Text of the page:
Ed Miliband will intensify the battle for votes in the North tomorrow when he announces plans to divert £30 billion of funding to create “powerhouse” English cities and counties.
In what his party says will be the biggest transfer of power away from Whitehall for a century, the Labour leader will unveil proposals to move growth funds from central government to local enterprise partnerships part-run by local businessmen.
The plans have been drawn up by Lord Adonis, the former transport secretary and Labour peer whose report Miliband will launch in Leeds tomorrow as part of a week-long campaign to mend fences with business leaders.
It comes a week after Chancellor George Osborne spoke of his desire to strengthen the economy of the North by improving links between its major cities, including a transpennine high-speed rail line, and devolving power.
Miliband revealed his plans yesterday in an article for a Sunday newspaper, claiming the scale of the challenge facing Britain meant “the next Government must also begin reversing a century of centralisation”.
His party is already committed to increasing devolution of powers over housing, transport and skills to English cities and regions but is now setting the amount of cash it would transfer from Whitehall to £30 billion over the course of five years.
But Labour were soon forced onto the defensive by internal criticism that bold reforms were being rejected by party leaders in favour of “cynical nuggets of policy” designed to appeal to the press and focus groups.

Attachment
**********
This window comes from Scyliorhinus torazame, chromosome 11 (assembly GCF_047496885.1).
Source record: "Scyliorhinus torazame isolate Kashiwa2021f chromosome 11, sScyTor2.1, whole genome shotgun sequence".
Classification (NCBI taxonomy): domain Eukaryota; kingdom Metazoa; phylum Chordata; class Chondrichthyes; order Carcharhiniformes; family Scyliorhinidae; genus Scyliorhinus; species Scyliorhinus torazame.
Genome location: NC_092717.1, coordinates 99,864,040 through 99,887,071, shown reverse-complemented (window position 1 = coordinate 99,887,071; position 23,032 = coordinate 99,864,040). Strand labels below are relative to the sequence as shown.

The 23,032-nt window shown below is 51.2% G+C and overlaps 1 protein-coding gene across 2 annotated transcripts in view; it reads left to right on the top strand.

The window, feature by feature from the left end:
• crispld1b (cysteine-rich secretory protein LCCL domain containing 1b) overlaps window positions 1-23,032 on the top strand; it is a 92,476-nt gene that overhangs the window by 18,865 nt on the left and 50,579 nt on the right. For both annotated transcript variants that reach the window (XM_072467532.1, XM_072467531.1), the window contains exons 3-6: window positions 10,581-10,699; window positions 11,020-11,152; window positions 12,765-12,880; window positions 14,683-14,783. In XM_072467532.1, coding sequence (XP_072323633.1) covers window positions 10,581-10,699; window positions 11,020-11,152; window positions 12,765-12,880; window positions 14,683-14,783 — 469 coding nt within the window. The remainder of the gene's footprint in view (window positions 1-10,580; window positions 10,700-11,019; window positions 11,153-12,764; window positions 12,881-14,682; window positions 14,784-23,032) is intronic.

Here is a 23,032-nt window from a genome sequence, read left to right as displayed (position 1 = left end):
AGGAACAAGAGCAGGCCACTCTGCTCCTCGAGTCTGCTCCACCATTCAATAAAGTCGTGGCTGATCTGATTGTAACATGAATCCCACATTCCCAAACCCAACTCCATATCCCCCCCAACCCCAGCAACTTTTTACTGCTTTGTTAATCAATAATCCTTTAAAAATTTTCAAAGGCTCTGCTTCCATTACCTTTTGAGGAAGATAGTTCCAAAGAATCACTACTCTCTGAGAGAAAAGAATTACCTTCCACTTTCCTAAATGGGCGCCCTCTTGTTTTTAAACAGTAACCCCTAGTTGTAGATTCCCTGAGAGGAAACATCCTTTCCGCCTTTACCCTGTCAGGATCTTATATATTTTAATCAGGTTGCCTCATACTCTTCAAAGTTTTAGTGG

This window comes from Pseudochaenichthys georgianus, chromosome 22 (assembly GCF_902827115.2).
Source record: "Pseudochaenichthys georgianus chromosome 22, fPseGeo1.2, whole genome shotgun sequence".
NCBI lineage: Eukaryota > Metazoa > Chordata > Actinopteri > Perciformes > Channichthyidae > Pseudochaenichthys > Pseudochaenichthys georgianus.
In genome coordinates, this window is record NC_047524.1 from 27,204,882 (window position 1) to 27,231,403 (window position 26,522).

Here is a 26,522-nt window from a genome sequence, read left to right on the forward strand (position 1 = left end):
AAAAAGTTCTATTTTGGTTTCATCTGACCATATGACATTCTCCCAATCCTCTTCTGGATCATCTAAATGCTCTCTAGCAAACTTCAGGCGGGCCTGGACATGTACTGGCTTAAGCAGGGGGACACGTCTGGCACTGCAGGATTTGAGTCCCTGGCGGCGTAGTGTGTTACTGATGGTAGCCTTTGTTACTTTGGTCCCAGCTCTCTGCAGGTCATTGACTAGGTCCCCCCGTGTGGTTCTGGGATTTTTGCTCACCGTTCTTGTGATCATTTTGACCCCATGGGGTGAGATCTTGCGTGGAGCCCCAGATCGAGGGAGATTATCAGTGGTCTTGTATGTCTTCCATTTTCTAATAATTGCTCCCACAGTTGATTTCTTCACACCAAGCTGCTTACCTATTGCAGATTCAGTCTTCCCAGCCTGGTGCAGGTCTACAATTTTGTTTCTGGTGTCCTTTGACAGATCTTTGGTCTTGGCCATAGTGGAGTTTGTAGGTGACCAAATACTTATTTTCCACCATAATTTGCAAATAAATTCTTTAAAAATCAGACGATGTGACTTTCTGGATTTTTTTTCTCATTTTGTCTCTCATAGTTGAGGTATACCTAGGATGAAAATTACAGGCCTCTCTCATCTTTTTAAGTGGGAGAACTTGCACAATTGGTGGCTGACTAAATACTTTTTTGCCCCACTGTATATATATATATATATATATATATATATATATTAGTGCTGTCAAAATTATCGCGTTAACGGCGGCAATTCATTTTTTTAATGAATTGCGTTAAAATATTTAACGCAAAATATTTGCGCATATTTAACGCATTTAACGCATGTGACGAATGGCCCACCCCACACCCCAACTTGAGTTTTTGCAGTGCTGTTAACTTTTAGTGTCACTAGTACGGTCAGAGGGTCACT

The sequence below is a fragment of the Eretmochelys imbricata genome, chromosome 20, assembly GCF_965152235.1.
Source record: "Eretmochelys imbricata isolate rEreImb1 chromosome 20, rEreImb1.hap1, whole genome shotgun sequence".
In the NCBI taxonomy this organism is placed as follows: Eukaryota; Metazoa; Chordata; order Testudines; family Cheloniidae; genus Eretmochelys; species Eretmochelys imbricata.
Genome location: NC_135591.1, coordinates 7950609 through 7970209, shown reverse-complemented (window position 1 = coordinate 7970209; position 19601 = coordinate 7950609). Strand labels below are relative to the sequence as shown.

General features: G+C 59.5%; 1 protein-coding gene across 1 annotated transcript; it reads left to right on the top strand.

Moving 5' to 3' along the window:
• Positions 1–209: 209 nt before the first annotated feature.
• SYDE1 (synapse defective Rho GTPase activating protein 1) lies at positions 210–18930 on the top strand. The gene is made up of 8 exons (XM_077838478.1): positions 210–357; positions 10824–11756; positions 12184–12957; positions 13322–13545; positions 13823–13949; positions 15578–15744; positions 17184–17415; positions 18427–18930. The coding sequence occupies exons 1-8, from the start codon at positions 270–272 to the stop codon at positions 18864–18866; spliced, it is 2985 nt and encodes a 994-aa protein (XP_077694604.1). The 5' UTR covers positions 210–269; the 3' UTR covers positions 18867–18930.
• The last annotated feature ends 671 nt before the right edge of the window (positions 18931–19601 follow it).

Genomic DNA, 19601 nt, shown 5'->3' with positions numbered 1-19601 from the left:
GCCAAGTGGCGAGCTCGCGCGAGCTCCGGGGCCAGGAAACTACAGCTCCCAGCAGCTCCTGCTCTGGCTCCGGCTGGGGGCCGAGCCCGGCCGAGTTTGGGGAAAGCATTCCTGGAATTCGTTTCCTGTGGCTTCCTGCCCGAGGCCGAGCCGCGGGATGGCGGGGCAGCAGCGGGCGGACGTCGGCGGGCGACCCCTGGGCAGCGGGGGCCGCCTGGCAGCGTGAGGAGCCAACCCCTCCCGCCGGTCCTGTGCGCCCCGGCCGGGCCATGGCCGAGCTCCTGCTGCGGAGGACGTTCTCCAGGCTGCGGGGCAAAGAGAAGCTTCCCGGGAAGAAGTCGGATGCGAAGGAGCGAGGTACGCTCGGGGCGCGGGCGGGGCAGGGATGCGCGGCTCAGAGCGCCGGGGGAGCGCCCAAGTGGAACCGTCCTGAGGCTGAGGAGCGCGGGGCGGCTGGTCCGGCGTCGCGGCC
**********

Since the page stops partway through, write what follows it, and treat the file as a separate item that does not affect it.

Jon Cruddas warned that the top of the party wields a “profound dead hand at the centre” that blocks plans, according to the Sunday Times.
A recording of the head of the party’s policy review made at a meeting of the left-wing Compass group captured him attacking recently announced Labour plans to cut Jobseeker’s Allowance for 18 to 21 year olds as “punitive”.
In response, shadow chancellor Ed Balls said: “I understand Jon Cruddas’ frustration about a newspaper headline. We’ve all been in a situation where a big report or a big speech is reduced down to just one policy.”
He told BBC One’s The Andrew Marr Show: “Jon Cruddas, with me and Ed and others, has been working for months, years, on big reforms. They are going to come out in the next few months, people will see the policy review he has led has been a big deal.
“One aspect of that is saying if we’re going to have growth and jobs, not just in London and the south east - four fifths of the new jobs have been in London since 2010 - we’ve got to have more devolution of power to our cities and our county regions.”
The announcement of the Adonis report on growth is being seen as the latest move in the battle to woo voters and businesses in vital swing seats in the North of England ahead of next year’s election.
In an interview with The Yorkshire Post published on Saturday, Nick Clegg said the region will take another big step towards controlling more of its own affairs when the Government sets out how it will back the region’s ambitious economic plans in the coming weeks.
The Deputy Prime Minister confirmed the Government is hoping to announce next month where it will be investing its £2bn-a-year Local Growth Fund.
And he said that Yorkshire’s success in securing and organising the Tour de France Grand Depart has showcased its readiness to have a much greater say over its affairs.
On Monday, after Mr Osborne announced plans for a possible HS3 rail link between Liverpool and Hull, running the length of the M62 corridor, David Cameron set out a vision of a Yorkshire run by Boris Johnson-style elected mayors.